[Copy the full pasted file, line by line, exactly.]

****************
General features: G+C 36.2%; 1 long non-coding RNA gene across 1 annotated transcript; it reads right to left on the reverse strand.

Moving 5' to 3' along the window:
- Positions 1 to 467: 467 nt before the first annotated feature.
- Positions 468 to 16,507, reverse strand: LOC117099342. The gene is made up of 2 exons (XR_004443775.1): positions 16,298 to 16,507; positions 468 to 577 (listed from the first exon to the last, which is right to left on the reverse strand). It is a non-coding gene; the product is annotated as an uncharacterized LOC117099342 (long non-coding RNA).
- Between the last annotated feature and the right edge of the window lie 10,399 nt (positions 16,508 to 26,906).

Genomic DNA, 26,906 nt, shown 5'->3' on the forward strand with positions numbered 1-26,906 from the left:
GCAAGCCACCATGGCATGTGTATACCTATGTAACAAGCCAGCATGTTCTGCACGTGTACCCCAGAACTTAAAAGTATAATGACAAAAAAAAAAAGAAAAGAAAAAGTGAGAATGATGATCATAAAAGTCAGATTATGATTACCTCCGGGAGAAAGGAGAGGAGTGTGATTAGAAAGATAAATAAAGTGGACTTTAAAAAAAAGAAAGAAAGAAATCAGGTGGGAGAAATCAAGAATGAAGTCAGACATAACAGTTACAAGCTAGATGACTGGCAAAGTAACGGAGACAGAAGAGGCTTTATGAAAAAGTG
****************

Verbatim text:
General features: G+C 36.2%; 1 long non-coding RNA gene across 1 annotated transcript; it reads right to left on the reverse strand.

Moving 5' to 3' along the window:
- Positions 1 to 467: 467 nt before the first annotated feature.
- Positions 468 to 16,507, reverse strand: LOC117099342. The gene is made up of 2 exons (XR_004443775.1): positions 16,298 to 16,507; positions 468 to 577 (listed from the first exon to the last, which is right to left on the reverse strand). It is a non-coding gene; the product is annotated as an uncharacterized LOC117099342 (long non-coding RNA).
- Between the last annotated feature and the right edge of the window lie 10,399 nt (positions 16,508 to 26,906).

Genomic DNA, 26,906 nt, shown 5'->3' on the forward strand with positions numbered 1-26,906 from the left:
GCAAGCCACCATGGCATGTGTATACCTATGTAACAAGCCAGCATGTTCTGCACGTGTACCCCAGAACTTAAAAGTATAATGACAAAAAAAAAAAGAAAAGAAAAAGTGAGAATGATGATCATAAAAGTCAGATTATGATTACCTCCGGGAGAAAGGAGAGGAGTGTGATTAGAAAGATAAATAAAGTGGACTTTAAAAAAAAGAAAGAAAGAAATCAGGTGGGAGAAATCAAGAATGAAGTCAGACATAACAGTTACAAGCTAGATGACTGGCAAAGTAACGGAGACAGAAGAGGCTTTATGAAAAAGTG